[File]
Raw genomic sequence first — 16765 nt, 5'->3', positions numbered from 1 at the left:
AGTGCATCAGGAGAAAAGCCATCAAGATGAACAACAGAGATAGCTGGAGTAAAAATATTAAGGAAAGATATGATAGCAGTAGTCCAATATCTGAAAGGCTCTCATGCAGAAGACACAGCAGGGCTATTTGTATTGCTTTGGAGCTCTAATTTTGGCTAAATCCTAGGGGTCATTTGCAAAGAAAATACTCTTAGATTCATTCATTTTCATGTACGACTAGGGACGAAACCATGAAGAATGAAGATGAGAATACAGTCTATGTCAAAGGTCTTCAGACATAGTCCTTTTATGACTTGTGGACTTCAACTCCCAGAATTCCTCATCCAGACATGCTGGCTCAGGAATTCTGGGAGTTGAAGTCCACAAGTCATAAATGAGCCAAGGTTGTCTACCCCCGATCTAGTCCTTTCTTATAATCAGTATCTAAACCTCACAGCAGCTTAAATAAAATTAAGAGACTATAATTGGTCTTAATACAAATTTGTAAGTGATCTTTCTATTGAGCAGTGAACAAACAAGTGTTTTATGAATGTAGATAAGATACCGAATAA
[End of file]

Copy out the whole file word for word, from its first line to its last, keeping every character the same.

Raw genomic sequence first — 16765 nt, 5'->3', positions numbered from 1 at the left:
AGTGCATCAGGAGAAAAGCCATCAAGATGAACAACAGAGATAGCTGGAGTAAAAATATTAAGGAAAGATATGATAGCAGTAGTCCAATATCTGAAAGGCTCTCATGCAGAAGACACAGCAGGGCTATTTGTATTGCTTTGGAGCTCTAATTTTGGCTAAATCCTAGGGGTCATTTGCAAAGAAAATACTCTTAGATTCATTCATTTTCATGTACGACTAGGGACGAAACCATGAAGAATGAAGATGAGAATACAGTCTATGTCAAAGGTCTTCAGACATAGTCCTTTTATGACTTGTGGACTTCAACTCCCAGAATTCCTCATCCAGACATGCTGGCTCAGGAATTCTGGGAGTTGAAGTCCACAAGTCATAAATGAGCCAAGGTTGTCTACCCCCGATCTAGTCCTTTCTTATAATCAGTATCTAAACCTCACAGCAGCTTAAATAAAATTAAGAGACTATAATTGGTCTTAATACAAATTTGTAAGTGATCTTTCTATTGAGCAGTGAACAAACAAGTGTTTTATGAATGTAGATAAGATACCGAATAA